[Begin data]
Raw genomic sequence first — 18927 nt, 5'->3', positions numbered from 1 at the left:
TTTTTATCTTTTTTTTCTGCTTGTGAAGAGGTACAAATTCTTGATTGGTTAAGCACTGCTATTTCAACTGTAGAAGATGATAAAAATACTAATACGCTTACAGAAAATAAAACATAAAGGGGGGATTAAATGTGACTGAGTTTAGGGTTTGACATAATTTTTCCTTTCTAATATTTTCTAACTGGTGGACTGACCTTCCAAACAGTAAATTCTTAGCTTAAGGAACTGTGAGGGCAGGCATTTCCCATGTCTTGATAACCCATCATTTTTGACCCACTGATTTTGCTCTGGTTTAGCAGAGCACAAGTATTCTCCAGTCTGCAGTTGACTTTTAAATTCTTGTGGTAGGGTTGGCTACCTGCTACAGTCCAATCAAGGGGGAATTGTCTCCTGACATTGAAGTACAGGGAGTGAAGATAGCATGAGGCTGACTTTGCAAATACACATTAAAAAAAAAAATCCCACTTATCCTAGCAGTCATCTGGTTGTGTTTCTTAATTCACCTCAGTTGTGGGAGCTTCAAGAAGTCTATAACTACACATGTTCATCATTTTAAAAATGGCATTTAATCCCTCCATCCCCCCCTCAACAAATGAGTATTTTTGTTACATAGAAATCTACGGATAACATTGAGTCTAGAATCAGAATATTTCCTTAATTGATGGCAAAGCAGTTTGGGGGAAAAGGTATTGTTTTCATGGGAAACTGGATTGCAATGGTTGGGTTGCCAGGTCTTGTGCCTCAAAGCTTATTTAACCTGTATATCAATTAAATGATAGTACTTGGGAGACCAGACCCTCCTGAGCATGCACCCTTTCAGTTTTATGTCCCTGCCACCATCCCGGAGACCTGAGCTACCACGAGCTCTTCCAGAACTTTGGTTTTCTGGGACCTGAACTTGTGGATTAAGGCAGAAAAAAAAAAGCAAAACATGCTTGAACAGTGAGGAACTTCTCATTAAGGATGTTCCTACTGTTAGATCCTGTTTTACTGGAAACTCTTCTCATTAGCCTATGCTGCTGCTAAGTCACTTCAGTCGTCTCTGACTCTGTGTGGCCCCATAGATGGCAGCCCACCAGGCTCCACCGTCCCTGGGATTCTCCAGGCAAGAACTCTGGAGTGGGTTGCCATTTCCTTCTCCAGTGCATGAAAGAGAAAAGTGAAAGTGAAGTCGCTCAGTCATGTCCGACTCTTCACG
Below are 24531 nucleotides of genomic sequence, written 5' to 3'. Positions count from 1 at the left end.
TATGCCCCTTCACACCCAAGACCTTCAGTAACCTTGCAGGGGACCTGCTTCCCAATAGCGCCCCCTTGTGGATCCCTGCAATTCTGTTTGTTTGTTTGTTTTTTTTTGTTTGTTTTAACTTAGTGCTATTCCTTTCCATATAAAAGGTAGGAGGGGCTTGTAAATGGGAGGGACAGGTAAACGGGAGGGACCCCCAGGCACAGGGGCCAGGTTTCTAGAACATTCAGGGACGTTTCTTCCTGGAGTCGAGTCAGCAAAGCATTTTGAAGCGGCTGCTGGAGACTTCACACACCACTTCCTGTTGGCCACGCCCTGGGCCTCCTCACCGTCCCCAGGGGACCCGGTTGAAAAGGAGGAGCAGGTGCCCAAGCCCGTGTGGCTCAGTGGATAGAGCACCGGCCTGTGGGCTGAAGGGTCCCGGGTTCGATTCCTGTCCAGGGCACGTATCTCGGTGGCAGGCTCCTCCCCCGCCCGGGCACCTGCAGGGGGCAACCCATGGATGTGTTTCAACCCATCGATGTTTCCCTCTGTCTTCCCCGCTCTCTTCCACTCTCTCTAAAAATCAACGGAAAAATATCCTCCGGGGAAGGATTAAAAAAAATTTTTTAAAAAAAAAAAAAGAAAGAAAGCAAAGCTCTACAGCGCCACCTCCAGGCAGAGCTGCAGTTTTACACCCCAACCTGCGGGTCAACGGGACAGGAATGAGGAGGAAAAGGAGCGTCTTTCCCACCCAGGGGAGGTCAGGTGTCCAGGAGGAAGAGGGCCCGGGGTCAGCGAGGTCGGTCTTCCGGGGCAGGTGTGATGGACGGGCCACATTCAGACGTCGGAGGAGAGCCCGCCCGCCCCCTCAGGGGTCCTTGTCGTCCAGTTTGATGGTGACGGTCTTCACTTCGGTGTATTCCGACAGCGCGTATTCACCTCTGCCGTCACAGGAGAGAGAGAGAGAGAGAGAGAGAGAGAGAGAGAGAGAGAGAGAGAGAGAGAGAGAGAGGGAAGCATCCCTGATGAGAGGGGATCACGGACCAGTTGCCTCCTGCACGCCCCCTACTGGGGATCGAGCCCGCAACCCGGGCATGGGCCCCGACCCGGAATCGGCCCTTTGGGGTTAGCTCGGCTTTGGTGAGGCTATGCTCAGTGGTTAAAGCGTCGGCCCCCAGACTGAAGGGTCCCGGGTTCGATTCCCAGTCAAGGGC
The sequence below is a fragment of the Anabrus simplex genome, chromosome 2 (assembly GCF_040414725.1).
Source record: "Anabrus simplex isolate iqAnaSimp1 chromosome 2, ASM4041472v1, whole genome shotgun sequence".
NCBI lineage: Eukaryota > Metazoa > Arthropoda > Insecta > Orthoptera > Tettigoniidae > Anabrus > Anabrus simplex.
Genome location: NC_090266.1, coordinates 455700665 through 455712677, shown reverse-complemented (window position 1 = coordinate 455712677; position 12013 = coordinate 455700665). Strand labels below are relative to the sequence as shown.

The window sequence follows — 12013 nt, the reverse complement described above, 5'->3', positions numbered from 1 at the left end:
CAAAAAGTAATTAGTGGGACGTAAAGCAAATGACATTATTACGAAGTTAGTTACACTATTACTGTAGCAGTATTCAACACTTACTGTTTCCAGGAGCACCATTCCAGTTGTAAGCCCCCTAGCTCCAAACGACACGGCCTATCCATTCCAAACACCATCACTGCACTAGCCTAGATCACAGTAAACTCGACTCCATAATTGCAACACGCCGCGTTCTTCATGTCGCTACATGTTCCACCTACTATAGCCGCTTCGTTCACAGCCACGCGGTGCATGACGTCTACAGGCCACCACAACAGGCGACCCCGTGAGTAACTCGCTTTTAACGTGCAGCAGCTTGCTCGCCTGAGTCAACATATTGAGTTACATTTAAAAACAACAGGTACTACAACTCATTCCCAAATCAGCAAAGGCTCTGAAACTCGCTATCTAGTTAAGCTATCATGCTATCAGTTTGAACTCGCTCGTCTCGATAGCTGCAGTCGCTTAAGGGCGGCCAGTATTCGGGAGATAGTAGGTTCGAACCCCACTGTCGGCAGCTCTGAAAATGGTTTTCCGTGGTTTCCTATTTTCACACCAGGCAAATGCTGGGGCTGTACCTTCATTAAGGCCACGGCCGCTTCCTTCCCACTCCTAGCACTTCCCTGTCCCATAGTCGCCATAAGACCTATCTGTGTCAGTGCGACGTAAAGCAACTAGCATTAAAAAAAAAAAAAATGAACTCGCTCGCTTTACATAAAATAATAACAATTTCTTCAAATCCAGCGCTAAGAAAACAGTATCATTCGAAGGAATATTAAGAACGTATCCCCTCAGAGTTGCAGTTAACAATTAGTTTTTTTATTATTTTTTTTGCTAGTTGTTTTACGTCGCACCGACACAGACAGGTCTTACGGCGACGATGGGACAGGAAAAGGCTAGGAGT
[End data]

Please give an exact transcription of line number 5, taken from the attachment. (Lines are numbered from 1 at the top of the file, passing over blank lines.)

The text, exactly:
The sequence below is a fragment of the Anabrus simplex genome, chromosome 2 (assembly GCF_040414725.1).